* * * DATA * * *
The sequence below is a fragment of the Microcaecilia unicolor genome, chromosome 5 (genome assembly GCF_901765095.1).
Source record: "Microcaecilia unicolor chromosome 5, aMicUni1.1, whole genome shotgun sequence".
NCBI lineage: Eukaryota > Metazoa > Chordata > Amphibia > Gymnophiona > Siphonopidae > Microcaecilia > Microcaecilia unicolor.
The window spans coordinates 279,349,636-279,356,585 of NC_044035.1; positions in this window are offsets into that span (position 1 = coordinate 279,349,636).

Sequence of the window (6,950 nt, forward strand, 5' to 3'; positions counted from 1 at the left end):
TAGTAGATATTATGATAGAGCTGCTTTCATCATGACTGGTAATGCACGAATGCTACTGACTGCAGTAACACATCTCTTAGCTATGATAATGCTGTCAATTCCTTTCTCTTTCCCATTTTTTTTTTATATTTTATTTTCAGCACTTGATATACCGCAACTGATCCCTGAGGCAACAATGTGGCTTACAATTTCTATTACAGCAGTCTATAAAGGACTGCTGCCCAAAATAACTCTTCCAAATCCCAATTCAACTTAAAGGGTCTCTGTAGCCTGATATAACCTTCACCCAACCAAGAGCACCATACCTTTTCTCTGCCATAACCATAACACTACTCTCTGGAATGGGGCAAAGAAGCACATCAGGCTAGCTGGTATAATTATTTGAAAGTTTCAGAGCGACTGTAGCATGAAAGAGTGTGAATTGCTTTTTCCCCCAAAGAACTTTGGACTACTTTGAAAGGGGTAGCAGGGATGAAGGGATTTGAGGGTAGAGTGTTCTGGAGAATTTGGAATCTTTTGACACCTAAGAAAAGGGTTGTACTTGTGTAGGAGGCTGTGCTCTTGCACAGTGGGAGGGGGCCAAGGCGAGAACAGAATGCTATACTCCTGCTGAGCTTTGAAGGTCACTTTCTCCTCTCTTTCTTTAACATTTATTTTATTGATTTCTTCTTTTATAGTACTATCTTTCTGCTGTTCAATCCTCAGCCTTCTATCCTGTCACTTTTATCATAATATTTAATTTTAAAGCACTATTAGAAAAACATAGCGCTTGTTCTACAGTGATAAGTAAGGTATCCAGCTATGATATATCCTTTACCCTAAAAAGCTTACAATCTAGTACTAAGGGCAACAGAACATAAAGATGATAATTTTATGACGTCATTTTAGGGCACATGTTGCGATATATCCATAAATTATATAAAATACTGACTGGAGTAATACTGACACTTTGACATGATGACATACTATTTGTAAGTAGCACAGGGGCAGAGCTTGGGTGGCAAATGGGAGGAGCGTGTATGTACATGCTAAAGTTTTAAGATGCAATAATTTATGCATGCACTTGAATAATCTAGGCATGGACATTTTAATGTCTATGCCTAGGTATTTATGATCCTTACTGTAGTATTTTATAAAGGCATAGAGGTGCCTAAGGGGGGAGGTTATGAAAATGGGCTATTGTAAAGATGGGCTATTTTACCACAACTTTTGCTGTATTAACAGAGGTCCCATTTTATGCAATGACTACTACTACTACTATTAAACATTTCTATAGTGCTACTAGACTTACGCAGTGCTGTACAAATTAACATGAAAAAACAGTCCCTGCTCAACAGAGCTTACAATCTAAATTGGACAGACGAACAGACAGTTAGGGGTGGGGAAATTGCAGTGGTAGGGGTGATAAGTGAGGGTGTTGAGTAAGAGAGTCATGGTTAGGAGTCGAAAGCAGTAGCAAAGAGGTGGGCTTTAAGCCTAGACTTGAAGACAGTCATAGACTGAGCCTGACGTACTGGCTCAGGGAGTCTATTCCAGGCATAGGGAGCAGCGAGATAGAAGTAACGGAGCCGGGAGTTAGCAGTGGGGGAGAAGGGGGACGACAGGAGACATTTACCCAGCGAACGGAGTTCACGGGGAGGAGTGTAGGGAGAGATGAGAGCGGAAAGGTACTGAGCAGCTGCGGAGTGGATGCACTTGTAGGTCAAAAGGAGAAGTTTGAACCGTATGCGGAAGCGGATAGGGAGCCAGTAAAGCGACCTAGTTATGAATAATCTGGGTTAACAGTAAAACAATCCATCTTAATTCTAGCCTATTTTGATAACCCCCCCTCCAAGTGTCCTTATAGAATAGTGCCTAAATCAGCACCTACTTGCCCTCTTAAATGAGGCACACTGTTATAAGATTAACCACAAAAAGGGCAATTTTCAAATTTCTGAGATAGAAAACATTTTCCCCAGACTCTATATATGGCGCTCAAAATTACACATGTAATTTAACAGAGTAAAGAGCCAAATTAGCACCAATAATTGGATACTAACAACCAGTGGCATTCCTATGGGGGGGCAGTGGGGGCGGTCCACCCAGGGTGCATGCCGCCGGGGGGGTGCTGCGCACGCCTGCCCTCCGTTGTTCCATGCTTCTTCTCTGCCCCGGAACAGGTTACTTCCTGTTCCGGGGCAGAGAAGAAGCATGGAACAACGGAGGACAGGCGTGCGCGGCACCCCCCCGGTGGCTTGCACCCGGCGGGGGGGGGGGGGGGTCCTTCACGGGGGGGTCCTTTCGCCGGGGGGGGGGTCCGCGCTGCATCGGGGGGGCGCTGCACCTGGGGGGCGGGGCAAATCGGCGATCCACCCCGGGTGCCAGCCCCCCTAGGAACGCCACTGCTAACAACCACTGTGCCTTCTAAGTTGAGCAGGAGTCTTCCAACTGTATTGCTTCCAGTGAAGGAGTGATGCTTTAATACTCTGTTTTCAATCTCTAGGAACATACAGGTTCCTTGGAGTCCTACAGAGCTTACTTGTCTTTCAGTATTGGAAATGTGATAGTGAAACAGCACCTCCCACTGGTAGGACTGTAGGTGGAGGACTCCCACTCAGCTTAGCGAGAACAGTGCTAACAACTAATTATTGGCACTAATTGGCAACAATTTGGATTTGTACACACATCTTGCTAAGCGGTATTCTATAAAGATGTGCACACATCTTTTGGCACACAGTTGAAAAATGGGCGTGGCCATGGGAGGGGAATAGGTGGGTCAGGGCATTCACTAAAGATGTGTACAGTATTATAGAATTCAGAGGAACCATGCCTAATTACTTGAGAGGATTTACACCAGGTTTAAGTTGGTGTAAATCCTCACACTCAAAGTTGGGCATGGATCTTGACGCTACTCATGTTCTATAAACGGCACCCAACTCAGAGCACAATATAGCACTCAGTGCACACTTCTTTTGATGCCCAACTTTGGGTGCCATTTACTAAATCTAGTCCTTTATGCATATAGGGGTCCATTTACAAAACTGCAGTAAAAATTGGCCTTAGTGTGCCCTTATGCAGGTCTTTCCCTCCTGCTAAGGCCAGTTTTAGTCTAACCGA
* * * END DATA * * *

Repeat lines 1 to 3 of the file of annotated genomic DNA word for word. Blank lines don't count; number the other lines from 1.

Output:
The sequence below is a fragment of the Microcaecilia unicolor genome, chromosome 5 (genome assembly GCF_901765095.1).
Source record: "Microcaecilia unicolor chromosome 5, aMicUni1.1, whole genome shotgun sequence".
NCBI lineage: Eukaryota > Metazoa > Chordata > Amphibia > Gymnophiona > Siphonopidae > Microcaecilia > Microcaecilia unicolor.